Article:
13. Ryang YS, Ahn YK, Kim WT, Shin KC, Lee KW, Kim TS. Two cases of human infection by Echinostoma cinetorchis. Korean J Parasitol 1986;24: 71-76 (in Korean).
crossref pmid
14. Lee SK, Chung NS, Ko IH, Ko HI, Sohn WM. A case of natural human infection by Echinostoma cinetorchis. Korean J Parasitol 1988;26: 61-64 (in Korean).
crossref pmid
15. Ryang YS. Studies on Echinostoma spp. in the Chungju Reservoir and upper stream of the Namhan River. Korean J Parasitol 1990;28: 221-233 (in Korean).
crossref pmid
16. Son WY, Huh S, Lee SU, Woo HC, Hong SJ. Intestinal trematode infections in the villagers in Koje-myon, Kochang-gun, Kyongsangnam-do, Korea. Korean J Parasitol 1994;32: 149-155. PMID: 7953239.
crossref pmid
17. Huffman JE, Fried B. Echinostoma and echinostomiasis. Adv Parasitol 1990;29: 215-260. PMID: 2181828.
18. Sohn WM, Chai JY, Yong TS, Eom KS, Yoon CH, Sinuon M, Socheat D, Lee SH. Echinostoma revolutum infection in children, Pursat Province, Cambodia. Emerg Infect Dis 2011;17: 117-119. PMID: 21192870.
crossref pmid pmc
19. Sohn WM, Kim HJ, Yong TS, Eom KS, Jeong HG, Kim JK, Kang AR, Kim MR, Park JM, Ji SH, Sinuon M, Socheat D, Chai JY. Echinostoma ilocanum infection in Oddar Meanchey Province, Cambodia. Korean J Parasitol 2011;49: 187-190. PMID: 21738278.
crossref pmid pmc
20. Chai JY, Sohn WM, Yong TS, Eom KS, Min DY, Hoang EH, Phammasack B, Insisiengmay B, Rim HJ. Echinostome flukes receovered from humans in Khammouane Province, Lao PDR. Korean J Parasitol 2012;50: 269-272. PMID: 22949759.

21. Ahn YK, Ryang YS. Experimental and epidemiological studies on the life cycle of Echinostoma hortense Asada, 1926 (Trematoda: Echinostomatidae). Korean J Parasitol 1986;24: 121-136 (in Korean).
crossref pmid
22. Lee SK, Chung NS, Ko IH, Sohn WM, Hong ST, Chai JY, Lee SH. An epidemiological survey of Echinostoma hortense infection in Chongsong-gun, Kyongbuk Province. Korean J Parasitol 1988;26: 199-206 (in Korean).
crossref pmid
23. Chai JY, Huh S, Yu JR, Kook J, Jung KC, Park EC, Sohn WM, Hong ST, Lee SH. An epidemiological study of metagonimiasis along the upper reaches of the Namhan River. Korean J Parasitol 1993;31: 99-108. PMID: 8343462.
crossref pmid
24. Chai JY, Hong ST, Lee SH, Lee GC, Min YI. A case of echinostomiasis with ulcerative lesions in the duodenum. Korean J Parasitol 1994;32: 201-204. PMID: 7953246.
crossref pmid
25. Lee OJ, Hong SJ. Gastric echinostomiasis diagnosed by endoscopy. Gastrointest Endosc 2002;55: 440-442. PMID: 11868029.
crossref pmid
26. Cho CM, Tak WY, Kweon YO, Kim SK, Choi YH, Kong HH, Chung DI. A human case of Echinostoma hortense (Trematoda: Echinostomatidae) infection diagnosed by gastroduodenal endoscopy in Korea. Korean J Parasitol 2003;41: 117-120. PMID: 12815324.
crossref pmid pmc
27. Chang YD, Sohn WM, Ryu JH, Kang SY, Hong SJ. A human infection of Echinostoma hortense in duodenal bulb diagnosed by endoscopy. Korean J Parasitol 2005;43: 57-60. PMID: 15951640.
crossref pmid pmc
28. Park CJ, Kim J. A human case of Echinostoma hortense infection diagnosed by endoscopy in area of southwestern Korea. Korean J Med 2006;71: 229-234.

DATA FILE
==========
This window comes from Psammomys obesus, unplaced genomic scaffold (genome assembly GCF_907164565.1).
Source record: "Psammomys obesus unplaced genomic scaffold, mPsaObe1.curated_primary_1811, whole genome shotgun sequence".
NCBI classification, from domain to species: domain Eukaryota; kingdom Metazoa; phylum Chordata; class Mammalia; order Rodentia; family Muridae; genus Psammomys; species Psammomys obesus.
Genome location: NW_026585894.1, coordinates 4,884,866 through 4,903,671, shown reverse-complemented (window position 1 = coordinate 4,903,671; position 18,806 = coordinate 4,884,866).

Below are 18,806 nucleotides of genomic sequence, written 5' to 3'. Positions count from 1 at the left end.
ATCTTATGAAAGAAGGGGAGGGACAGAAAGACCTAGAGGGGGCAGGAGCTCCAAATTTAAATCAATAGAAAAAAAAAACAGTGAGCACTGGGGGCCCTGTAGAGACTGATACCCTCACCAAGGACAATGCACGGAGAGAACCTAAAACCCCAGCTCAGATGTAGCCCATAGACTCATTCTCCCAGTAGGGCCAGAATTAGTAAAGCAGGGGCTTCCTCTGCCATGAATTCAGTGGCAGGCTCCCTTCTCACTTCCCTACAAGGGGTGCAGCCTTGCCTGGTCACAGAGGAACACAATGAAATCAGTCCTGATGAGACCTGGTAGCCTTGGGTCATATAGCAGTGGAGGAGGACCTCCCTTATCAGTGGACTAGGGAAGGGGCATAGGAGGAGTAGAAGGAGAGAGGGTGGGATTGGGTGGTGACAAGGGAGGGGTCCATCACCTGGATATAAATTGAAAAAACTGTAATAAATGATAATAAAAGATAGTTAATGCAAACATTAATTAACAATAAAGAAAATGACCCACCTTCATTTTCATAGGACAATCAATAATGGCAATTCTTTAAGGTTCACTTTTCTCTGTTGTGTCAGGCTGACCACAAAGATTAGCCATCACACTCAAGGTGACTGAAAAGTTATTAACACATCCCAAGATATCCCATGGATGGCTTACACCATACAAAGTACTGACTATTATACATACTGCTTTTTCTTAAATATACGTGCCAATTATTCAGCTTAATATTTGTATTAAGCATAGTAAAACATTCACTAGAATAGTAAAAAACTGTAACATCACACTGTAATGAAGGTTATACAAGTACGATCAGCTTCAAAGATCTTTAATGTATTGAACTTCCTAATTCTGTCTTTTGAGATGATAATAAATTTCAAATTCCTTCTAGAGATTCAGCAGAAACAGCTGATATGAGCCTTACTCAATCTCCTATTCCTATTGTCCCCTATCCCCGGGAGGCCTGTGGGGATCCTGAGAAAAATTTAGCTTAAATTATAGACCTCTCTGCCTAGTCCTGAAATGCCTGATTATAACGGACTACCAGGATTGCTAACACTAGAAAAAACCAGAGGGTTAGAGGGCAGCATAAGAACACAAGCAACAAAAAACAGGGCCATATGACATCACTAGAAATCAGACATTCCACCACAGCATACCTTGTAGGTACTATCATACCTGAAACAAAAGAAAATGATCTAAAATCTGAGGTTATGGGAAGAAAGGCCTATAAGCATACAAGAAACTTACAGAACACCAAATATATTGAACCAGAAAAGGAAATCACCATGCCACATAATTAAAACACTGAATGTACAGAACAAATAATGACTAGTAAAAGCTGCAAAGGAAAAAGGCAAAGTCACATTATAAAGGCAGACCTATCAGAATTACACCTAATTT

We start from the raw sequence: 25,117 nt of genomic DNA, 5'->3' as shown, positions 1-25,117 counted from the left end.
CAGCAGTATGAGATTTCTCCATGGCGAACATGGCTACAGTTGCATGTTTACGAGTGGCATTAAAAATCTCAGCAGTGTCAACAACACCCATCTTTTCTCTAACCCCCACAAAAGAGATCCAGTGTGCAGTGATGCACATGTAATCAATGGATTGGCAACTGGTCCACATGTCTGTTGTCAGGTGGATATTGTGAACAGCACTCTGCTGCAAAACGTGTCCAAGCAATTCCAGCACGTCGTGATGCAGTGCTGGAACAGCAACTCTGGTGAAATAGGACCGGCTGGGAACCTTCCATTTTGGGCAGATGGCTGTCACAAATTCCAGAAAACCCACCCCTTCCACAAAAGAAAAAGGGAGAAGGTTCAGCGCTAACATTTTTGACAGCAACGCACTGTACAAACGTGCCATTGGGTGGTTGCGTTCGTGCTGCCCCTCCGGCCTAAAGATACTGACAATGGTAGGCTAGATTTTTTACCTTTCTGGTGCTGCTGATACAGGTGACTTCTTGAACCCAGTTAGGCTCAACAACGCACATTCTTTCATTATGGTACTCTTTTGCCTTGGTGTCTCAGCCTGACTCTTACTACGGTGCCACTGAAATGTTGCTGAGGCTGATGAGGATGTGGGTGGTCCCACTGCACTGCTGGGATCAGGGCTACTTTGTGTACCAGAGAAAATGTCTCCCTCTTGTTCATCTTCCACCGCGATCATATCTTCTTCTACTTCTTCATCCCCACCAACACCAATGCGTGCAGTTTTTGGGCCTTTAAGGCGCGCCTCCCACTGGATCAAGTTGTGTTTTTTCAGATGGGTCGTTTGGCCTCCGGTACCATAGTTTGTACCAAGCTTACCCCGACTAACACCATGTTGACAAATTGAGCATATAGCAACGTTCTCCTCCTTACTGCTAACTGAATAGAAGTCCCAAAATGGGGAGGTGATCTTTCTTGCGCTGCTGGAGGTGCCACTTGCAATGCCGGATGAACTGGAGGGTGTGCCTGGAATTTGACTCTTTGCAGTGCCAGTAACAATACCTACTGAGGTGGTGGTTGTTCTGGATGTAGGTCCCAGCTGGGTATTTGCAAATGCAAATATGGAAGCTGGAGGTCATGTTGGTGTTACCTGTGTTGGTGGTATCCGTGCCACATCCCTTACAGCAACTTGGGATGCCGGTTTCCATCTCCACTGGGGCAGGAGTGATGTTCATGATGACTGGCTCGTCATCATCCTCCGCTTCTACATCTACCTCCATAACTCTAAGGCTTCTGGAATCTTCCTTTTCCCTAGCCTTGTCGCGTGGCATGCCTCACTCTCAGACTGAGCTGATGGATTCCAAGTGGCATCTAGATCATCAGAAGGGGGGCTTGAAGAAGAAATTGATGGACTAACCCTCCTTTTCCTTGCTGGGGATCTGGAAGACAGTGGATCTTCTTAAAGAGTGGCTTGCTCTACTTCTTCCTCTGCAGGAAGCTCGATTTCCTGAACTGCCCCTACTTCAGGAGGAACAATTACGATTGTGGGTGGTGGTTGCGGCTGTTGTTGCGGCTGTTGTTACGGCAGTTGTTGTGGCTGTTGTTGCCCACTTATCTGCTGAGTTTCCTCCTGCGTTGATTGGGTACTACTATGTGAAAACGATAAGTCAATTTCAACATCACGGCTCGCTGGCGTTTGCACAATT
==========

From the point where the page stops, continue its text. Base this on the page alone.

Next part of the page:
29. Lee SH, Lee JK, Sohn WM, Hong ST, Hong SJ, Chai JY. Metacercariae of Echinostoma cinetorchis encysted in the freshwater snail, Hippeutis (Helicorbis) cantori, and their development in rats and mice. Korean J Parasitol 1988;26: 189-197.
crossref pmid
30. Lee SH, Chai JY, Hong ST, Sohn WM. Experimental life history of Echinostoma cinetorchis. Korean J Parasitol 1990;28: 39-44.
crossref pmid
31. Seo BS, Park YH, Chai JY, Hong SJ, Lee SH. Studies on intestinal trematodes in Korea XIV Infection status of loaches with metacercariae of Echinostoma cinetorchis and their development in albino rats. Korean J Parasitol 1984;22: 181-189 (in Korean).
crossref pmid
Fig. 1
Colonoscopic views of the patient. (A) A bending worm (arrow) is attached to the hyperemic, edematous mucosal surface of the proximal ascending colon. (B) Another elongated worm (arrow) is seen on the mid-ascending colon. They were wriggling and moving in the manner of elongation and shortening by the stimuli of the grasping forceps.
Fig. 2
Two adult Echinostoma cinetorchis recovered in the colon of the present case. (A) An unstained worm fixed in 10% formalin showing the complete feature after removing with a grasping forceps. (B) Another worm stained with Semichon's acetocarmine, which was broken in the posterior middle portion during the extracting process, but reveals the typical morphologies, i.e., a reniform head crown (arrows) around the oral sucker (OS), muscular pharynx (P), well-developed ventral sucker (VS), oval-shaped cirrus sac (CS), transversely elliptical ovary (O), and conspicuous Mehlis' gland (MG), but no testes in the postovarian region. The worms were characterized by the head crown equipped with 37 collar spines including 5 end-group spines on each side, and no testis in the postovarian and the posterior middle portion of worms. Scale bar is 1,000 µm.
Editorial Office
Department of Molecular Parasitology, Samsung Medical Center, School of Medicine, Sungkyunkwan University,
2066 Seobu-ro, Jangan-gu, Suwon 16419, Gyeonggi-do, Korea.
Tel: +82-31-299-6251   FAX: +82-1-299-6269   E-mail: kjp.editor@gmail.com
About |  Browse Articles |  Current Issue |  For Authors and Reviewers
Copyright © 2022 by The Korean Society for Parasitology and Tropical Medicine.     Developed in M2PI